If you are a custodial parent seeking to relocate or if you want to prevent the relocation of your child, you should seek the advice of a New Jersey family law attorney with expertise in parental-relocation cases.

Parental Alienation Law in New Jersey

Divorce is stressful for all involved. If your child refuses to see you, you might suspect that the custodial parent is turning your child against you. This may or may not be the case! Your child might just be reacting to the anxiety of not knowing how his or her life will change.

Most parents agree that except in extreme cases, such as those involving abuse, it is best for a child to maintain a positive relationship with both parents. They try their best not to do anything to hinder their child’s relationship with the other parent.

Degrees of Alienation

Mild Alienation — Once in a while even the most well-intentioned parent makes a negative statement against the other parent and is overheard by the child. This is mild alienation.

Moderate Alienation — This occurs when a parent occasionally lets feelings of bitterness and frustration take over and makes disparaging remarks in front of the child.

Severe Alienation — This occurs when one parent—usually the custodial parent—intentionally turns their child against the other parent. Severe parental alienation is serious and can harm the child as well as the targeted parent.

If you believe you are the victim of parental alienation, you should contact a knowledgeable New Jersey family law lawyer.

Kidnap & Criminal Interference With Child Custody

You must take court orders seriously. Failure to comply with a court-ordered parenting plan can be grounds for contempt of court, which is a fourth-degree crime. (See N.J.S.A. Rev Stat § 2C:29-9 ([2015].)

When carried to an extreme, failure to comply with a court-ordered parenting plan can amount to parental kidnapping and is a third-degree crime. (See N.J.S.A. Rev Stat § 2C:13-4 ([2013].)

International Child Custody Disputes

The International Parental Kidnapping Crime Act makes it a federal crime to remove a child from the United States or to retain a child outside the United States with the intent to obstruct a parent’s custodial rights, or to attempt to do so. (See 18 USC § 1204 ([2011].)

Defenses to Custody Interference

If you do not have custodial rights and you or your child is in danger because of domestic violence, you must contact the New Jersey Division of Child Protection and Permanency (DCPP), the local police, or the district attorney’s office in your child’s county of primary residence and reveal the child’s location to one of these authorities within 24 hours. If you have custodial rights and are fleeing from danger, you can bring a custody action in an appropriate court as soon as reasonably possible.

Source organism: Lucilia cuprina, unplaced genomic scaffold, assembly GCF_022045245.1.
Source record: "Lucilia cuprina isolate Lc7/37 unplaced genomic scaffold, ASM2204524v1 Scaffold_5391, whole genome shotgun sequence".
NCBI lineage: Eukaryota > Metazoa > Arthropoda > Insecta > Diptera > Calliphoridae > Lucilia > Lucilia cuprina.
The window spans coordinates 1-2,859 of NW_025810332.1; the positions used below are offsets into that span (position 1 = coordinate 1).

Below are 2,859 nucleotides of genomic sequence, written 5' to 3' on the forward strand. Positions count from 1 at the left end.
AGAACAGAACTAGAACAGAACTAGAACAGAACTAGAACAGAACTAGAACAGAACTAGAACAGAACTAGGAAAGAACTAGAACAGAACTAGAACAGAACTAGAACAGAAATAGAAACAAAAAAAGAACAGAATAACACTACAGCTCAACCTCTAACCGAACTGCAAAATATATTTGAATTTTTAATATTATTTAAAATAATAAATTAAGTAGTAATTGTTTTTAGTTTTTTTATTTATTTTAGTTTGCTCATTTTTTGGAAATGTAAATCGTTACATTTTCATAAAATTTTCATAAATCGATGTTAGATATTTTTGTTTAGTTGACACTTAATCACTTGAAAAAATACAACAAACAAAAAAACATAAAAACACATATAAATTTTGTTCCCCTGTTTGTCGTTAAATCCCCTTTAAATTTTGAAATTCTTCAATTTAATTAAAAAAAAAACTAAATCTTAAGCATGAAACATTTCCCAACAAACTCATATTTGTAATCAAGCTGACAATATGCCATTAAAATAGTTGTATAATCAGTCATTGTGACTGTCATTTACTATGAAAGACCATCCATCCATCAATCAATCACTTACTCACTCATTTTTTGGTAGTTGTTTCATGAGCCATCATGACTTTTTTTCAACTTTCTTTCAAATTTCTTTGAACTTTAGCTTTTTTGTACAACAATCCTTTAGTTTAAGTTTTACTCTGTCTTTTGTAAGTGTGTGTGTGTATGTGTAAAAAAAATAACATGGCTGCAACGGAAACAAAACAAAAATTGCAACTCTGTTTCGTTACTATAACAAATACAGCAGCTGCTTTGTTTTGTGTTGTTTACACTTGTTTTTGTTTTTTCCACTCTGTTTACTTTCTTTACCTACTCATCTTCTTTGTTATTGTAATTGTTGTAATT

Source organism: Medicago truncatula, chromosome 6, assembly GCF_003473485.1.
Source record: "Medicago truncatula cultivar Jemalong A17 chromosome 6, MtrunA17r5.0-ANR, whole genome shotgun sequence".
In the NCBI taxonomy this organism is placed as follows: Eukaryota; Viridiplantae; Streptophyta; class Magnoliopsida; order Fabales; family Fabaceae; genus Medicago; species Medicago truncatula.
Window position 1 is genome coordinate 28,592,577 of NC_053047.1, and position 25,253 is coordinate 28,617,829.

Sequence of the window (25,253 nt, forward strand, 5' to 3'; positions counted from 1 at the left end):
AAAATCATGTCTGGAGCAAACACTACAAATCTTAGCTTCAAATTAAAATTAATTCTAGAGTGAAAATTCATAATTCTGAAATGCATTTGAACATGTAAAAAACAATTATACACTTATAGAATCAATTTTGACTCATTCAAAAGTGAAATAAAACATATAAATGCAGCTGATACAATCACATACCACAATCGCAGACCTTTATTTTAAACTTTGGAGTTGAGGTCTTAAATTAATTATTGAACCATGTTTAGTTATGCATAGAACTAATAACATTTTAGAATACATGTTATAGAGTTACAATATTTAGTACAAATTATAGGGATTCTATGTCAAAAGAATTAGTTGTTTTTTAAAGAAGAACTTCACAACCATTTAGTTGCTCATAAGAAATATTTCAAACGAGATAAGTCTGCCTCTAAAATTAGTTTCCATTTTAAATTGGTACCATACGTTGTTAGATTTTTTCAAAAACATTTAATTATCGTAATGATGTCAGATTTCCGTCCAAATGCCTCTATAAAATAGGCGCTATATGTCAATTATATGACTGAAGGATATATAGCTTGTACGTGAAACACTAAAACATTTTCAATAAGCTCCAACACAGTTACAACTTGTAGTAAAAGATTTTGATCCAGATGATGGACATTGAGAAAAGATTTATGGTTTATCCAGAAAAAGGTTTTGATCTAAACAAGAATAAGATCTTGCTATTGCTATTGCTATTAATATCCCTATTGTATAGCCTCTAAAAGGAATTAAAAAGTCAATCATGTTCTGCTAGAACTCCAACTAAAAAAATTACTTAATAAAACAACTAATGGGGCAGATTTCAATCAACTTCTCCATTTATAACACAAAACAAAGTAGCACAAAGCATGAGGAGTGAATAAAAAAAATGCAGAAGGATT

Frequently Asked Fathers’ Rights Questions

Contact an experienced father’s rights attorney for detailed answers to these and other frequently asked questions:

How can a father get custody in New Jersey?
New Jersey courts are required to make gender neutral decisions regarding custody. The decision is to be based on the best interests of the child.

Can a father get custody of his unborn child?
New Jersey Courts will not make custody decisions regarding an unborn child. Once the child is born, either parent is free to file a request for custody.

How can a father get emergency custody of his child?
A father would go through the same procedures when seeking emergency custody as a mother. He would file for an Order to Show Cause. New Jersey Courts are required to treat the mother and the father in the same way.

How can I win primary custody as the father?
Again, the court will look at what is in the best interests of your child. You will want to show that you have been extremely involved in your child’s life. Perhaps you have been the child’s primary caregiver. Mention any other factors you think might help, such as if it would mean keeping siblings together.

Can my ex interfere with my parenting time if I am late with child support? No, failure to receive timely child support payments does not give a parent the right to interfere with the other parent’s parenting time.

Contact a Qualified New Jersey Father’s Rights Attorney
  • Do you need a child custody or parenting agreement?
  • Do you you want a modification to your existing plan?
  • Do you want to prevent a modification to your existing plan?
  • Do you want to fight for primary or shared custody of your child?

If you answered ‘‘yes’’ to any of these questions, then you should obtain the advice of an experienced New Jersey divorce attorney who understands NJ child custody laws—one who can ensure that your rights as a father are protected and the needs of your child are met. If you want primary or shared custody, we will work vigorously to help you reach that goal.

Contact Aretsky Law Group, PC for Effective Fathers Rights Representation

The experienced father’s rights attorneys at Aretsky Law Group, P.C., can help you with child custody, child support, parenting time, and other divorce and family law issues. Our knowledgeable New Jersey attorneys will work vigorously on your behalf to ensure that your goals are met and your rights protected.

Contact us 24/7 at 800-537-4154 for an initial consultation.